Monday, August 12, 2013

Milton Friedman's North Beach Confession

In an attempt to defend Milton Friedman from an attack by Paul Krugman, where Krugman correctly identifies Friedman as a Keynesian, Megan McArdle has, on close inspection, made matters worse for Friedman.

In Friedman's defense, she reports on a 2003 column by William Keegan, where Keegan writes:
 Like many a great scoop, this one emerged from a lunch - in this case, Lunch With the Financial Times.

At which point I have to confess that it was not my scoop, and I wasn't even at the lunch. No, this was a lunch at which Simon London, the FT's US management writer based in San Francisco, entertained the said Milton Friedman.

Friedman retired to San Francisco from Chicago in the late Seventies. He had lunch with London in a regular haunt, San Francisco's North Beach Restaurant[...]

The economic quote of the month - and probably the decade - is that Milton Friedman now admits: 'The use of quantity of money as a target has not been a success.' He added: 'I'm not sure I would as of today push it as hard as I once did.' (FT, 7 June 2003).
Based on this "evidence," a report of an FT lunch when Friedman was 91, McArdle says:
Friedman himself conceded that quantity money targeting wasn’t a success, so I think it’s pretty fair to give him a pass on it.
Yes, at a point when it was very possible Friedman was having a senior moment of speaking unguarded truth, McArdle is willing to take this North Beach confession quote and give Friedman a pass on his life-long crude monetarist theory, and give the impression that Friedman had dismissed his theory during his career, when he had only, unfortunately, done so at the age of 91. A theory, btw, that took Friedrich Hayek, in 1985, less than 5 minutes to destroy on television

But what is particularly damning about the Keegan column is not what McArdle quotes, but what she fails to quote. Keegan goes on to report of a 1980 incident where Friedman did move away from his crude monetarist theory but did not move toward the more sophisticated monetary theory of Hayek and Ludwig von Mises, but rather Friedman moved even closer to Keynesianism by arguing for fiscal stimulants for the British economy. Writes Keegan (my bold):
Way back in 1980, when the application of monetarism was proving an almost instant failure (which did not stop the Thatcher government from indulging in a game of 'double or quits'), I wrote to Professor JK Galbraith asking whether he would like to engage in a debate with Friedman in The Observer.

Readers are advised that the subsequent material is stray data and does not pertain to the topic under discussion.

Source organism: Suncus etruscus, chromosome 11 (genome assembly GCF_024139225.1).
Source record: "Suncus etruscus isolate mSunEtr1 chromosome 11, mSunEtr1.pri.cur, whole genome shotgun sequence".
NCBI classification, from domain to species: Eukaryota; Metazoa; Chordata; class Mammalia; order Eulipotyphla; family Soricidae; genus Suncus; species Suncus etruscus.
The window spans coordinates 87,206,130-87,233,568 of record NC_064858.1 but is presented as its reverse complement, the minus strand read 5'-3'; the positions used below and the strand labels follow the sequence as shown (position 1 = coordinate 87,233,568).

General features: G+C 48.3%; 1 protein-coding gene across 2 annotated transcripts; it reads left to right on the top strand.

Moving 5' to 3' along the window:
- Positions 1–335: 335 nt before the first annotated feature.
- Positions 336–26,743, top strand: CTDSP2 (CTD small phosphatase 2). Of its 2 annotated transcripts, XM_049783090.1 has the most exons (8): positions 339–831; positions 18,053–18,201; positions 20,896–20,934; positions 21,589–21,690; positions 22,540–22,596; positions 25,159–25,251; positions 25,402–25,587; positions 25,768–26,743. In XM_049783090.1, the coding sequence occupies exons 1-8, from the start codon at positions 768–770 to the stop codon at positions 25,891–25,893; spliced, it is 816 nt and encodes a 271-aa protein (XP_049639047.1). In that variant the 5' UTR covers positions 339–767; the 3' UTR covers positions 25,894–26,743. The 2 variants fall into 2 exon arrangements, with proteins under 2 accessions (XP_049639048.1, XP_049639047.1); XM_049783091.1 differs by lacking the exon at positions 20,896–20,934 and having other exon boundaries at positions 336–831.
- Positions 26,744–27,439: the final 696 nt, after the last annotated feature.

Galbraith replied that it was unlikely that Friedman would: 'We have an understanding that he's better on his feet, but I'm better in print.' But Galbraith suggested I should at least send Friedman a copy of an attack (on Friedman) that he was quite happy to write, and offer him the right of reply.

In The Observer of 31 August 1980, Galbraith observed that 'Britain has, in effect, volunteered to be the Friedmanite guinea pig. There could be no better choice. Britain's political and social institutions are solid and neither Englishmen, Scots nor even the Welsh take readily to the streets... British phlegm is a good antidote for anger; but so is an adequate system of unemployment insurance.'

Friedman did not exercise his right of reply. But he did send me an advance copy of his evidence to a House of Commons Select Committee in which he had distanced himself from Thatcher's belief that public sector borrowing should be reduced in times of recession.
Thus, in a column where McArdle attempts to make Friedman relevant,  she actually points to a column where further evidence is advanced to support Krugman's point that Friedman was a Keynesian. Indeed, a Keynesian closer in thinking to Krugman than Krugman probably even realizes. Thus, one must ask, If  Friedman is nothing but a Keynesian, why should he be relevant, since Keynes had already advanced that same bad economic theory, decades earlier?


1 comment:

  1. I'm starting to feel as if I'm a Defender of Milton.

    Anyway, some more to think about.